Tuesday, May 26, 2009
Water mills have always been a source of fascination from the great tidal mill at Carew Castle to the medieval water mills. Medieval abbeys have a wealth of information of how water was used in the self-sufficient environment of these establishments. Drains serving the kitchen and abbey buildings were a great feature,and at Castle Acre priory in Norfolk I spent summers excavating and drawing the medieval brewery, kilns and circular malthouse etc and the canal that lay alongside them, so in a way I got to understand the role of water in this part of the world.
So wandering along rivers in Essex and coming once again to these mills and their great water wheels set me thinking. First of all I learnt that there was a total of about 6000 mills recorded in the Domesday book, but that the Anglo-Saxon wheel was horizontal rather than vertical, though there was a period in their history when they were horizontal. Mills have been excavated from the 7th century, one at old 'Windsor' had three large parallel leats diverted from the Thames, though this it had a horizontal wheel above an earlier vertical mill (the horizontal was called a Greek or Norse mill) and these mills were normally without gears.
An example at Tamworth of a horizontal mill, excavated in 197l, showed a leat being diverted from the River Anker, which filled a millpond. From this a chute directed water onto a wooden paddled horizontal wheel, which caused it to rotate clockwise. The wheel was pivotted on a steel bearing, was set in a plank, which could be raised or lowered from the mill house above (mill dated by dendrochronolgy to 955 ad).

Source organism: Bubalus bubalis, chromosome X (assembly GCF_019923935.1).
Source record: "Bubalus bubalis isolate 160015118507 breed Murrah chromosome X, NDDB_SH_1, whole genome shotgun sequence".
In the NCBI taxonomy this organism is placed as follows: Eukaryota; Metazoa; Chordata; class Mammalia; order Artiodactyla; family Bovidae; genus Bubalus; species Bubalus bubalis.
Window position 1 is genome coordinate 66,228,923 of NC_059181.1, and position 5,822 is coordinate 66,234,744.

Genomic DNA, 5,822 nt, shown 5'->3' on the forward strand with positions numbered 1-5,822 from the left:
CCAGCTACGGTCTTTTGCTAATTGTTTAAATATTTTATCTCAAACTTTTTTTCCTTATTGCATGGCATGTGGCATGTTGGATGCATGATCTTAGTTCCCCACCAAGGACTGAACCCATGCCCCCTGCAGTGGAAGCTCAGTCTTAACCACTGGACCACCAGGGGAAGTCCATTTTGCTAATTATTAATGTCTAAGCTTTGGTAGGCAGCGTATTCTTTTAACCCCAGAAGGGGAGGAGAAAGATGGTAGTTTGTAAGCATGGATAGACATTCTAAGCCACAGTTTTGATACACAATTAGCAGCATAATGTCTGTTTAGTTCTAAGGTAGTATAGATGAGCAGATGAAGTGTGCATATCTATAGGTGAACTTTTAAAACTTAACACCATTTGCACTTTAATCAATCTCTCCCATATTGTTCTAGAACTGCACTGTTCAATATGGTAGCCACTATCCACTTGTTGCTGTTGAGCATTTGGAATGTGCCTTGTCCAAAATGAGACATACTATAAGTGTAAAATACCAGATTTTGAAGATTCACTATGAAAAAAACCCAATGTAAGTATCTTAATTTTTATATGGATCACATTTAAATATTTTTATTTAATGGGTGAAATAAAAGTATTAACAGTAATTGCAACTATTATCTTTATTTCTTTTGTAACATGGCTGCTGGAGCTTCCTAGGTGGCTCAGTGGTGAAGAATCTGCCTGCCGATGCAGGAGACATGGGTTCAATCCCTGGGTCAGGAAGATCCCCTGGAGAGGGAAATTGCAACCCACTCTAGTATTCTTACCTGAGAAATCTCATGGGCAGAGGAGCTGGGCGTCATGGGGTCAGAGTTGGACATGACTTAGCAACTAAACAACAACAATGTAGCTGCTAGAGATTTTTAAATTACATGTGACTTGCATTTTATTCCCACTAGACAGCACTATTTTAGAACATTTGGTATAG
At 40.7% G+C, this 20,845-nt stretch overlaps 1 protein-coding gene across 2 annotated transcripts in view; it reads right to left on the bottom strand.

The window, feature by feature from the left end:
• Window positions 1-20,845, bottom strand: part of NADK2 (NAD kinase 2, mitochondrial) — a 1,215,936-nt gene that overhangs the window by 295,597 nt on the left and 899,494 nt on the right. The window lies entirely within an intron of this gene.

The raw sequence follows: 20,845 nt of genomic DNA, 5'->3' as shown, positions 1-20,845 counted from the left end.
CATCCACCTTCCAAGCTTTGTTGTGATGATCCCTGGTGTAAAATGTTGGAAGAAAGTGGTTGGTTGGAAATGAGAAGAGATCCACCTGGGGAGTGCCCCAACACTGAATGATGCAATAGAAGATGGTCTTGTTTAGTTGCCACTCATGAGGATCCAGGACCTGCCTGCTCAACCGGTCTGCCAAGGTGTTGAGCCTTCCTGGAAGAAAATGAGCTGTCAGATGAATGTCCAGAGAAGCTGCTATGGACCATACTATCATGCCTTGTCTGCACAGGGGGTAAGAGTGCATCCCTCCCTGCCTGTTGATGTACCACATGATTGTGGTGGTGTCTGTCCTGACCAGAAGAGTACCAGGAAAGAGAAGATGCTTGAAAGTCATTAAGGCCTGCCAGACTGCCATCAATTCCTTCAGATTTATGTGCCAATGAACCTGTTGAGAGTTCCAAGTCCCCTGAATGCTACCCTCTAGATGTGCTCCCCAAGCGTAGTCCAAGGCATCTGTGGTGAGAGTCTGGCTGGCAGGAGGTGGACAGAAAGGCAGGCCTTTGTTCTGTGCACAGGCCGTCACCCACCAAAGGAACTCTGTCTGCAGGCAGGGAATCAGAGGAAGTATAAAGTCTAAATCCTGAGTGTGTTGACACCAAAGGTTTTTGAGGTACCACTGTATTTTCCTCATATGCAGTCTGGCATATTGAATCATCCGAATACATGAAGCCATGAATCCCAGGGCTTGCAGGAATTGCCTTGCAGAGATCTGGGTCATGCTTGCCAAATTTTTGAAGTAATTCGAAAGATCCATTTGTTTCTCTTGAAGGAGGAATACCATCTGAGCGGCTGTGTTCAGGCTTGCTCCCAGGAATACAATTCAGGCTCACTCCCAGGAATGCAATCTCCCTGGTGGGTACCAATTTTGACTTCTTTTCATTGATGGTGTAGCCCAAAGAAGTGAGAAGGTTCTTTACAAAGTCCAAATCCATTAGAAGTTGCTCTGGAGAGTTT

Of course with the event of the Norman Conquest, and the feudal system, the small Saxon mills were not terribly practical to large scale use needed by the Norman overlords for economic gain, and so the introduction of the more expensive vertical wheel came into being, the monastic houses would also adopt them as well, the monks coming from their mother houses in France would bring about this innovation in rural Saxon England.
So those rather magnificent mills I have seen in the last few days as we have wandered by rivers have dates well back into past history, one can almost summise that any medieval mill will have been founded on a Saxon mill.
In Chelmsford there is probably about five mills to be found in this rather watery enclave, the Springfield Cursus perhaps pointing the way to its valuable location in the landscape, subsequent settlements taking advantage of the power of water.
ref; medieval mills;
Moulsham Mill (craft centre)
Barnes Mill (by Fox and Raven)
Riverside Inn Mill (still has wheel in 17th C building)
Bishop's Hall mill (now disappeared)?